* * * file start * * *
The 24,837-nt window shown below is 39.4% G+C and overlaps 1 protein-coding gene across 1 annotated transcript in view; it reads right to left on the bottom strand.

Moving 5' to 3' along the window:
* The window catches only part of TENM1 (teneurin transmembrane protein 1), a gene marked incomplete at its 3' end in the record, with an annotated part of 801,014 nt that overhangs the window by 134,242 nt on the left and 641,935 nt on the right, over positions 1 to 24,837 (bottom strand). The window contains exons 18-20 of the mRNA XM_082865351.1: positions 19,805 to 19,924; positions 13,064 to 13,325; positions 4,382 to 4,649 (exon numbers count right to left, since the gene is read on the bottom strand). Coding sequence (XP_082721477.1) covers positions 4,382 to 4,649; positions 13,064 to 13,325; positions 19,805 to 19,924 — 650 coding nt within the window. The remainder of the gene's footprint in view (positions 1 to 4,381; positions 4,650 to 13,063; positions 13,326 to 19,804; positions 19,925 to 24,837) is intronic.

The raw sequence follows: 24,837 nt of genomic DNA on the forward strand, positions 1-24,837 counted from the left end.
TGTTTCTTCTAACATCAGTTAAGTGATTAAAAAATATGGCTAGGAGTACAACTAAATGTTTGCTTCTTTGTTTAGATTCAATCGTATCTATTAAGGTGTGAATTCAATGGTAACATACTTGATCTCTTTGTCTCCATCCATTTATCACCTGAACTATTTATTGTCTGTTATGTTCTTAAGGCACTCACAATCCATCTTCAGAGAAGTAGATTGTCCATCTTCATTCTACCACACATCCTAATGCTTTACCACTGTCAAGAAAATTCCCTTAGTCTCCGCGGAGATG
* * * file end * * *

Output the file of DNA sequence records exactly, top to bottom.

The 24,837-nt window shown below is 39.4% G+C and overlaps 1 protein-coding gene across 1 annotated transcript in view; it reads right to left on the bottom strand.

Moving 5' to 3' along the window:
* The window catches only part of TENM1 (teneurin transmembrane protein 1), a gene marked incomplete at its 3' end in the record, with an annotated part of 801,014 nt that overhangs the window by 134,242 nt on the left and 641,935 nt on the right, over positions 1 to 24,837 (bottom strand). The window contains exons 18-20 of the mRNA XM_082865351.1: positions 19,805 to 19,924; positions 13,064 to 13,325; positions 4,382 to 4,649 (exon numbers count right to left, since the gene is read on the bottom strand). Coding sequence (XP_082721477.1) covers positions 4,382 to 4,649; positions 13,064 to 13,325; positions 19,805 to 19,924 — 650 coding nt within the window. The remainder of the gene's footprint in view (positions 1 to 4,381; positions 4,650 to 13,063; positions 13,326 to 19,804; positions 19,925 to 24,837) is intronic.

The raw sequence follows: 24,837 nt of genomic DNA on the forward strand, positions 1-24,837 counted from the left end.
TGTTTCTTCTAACATCAGTTAAGTGATTAAAAAATATGGCTAGGAGTACAACTAAATGTTTGCTTCTTTGTTTAGATTCAATCGTATCTATTAAGGTGTGAATTCAATGGTAACATACTTGATCTCTTTGTCTCCATCCATTTATCACCTGAACTATTTATTGTCTGTTATGTTCTTAAGGCACTCACAATCCATCTTCAGAGAAGTAGATTGTCCATCTTCATTCTACCACACATCCTAATGCTTTACCACTGTCAAGAAAATTCCCTTAGTCTCCGCGGAGATG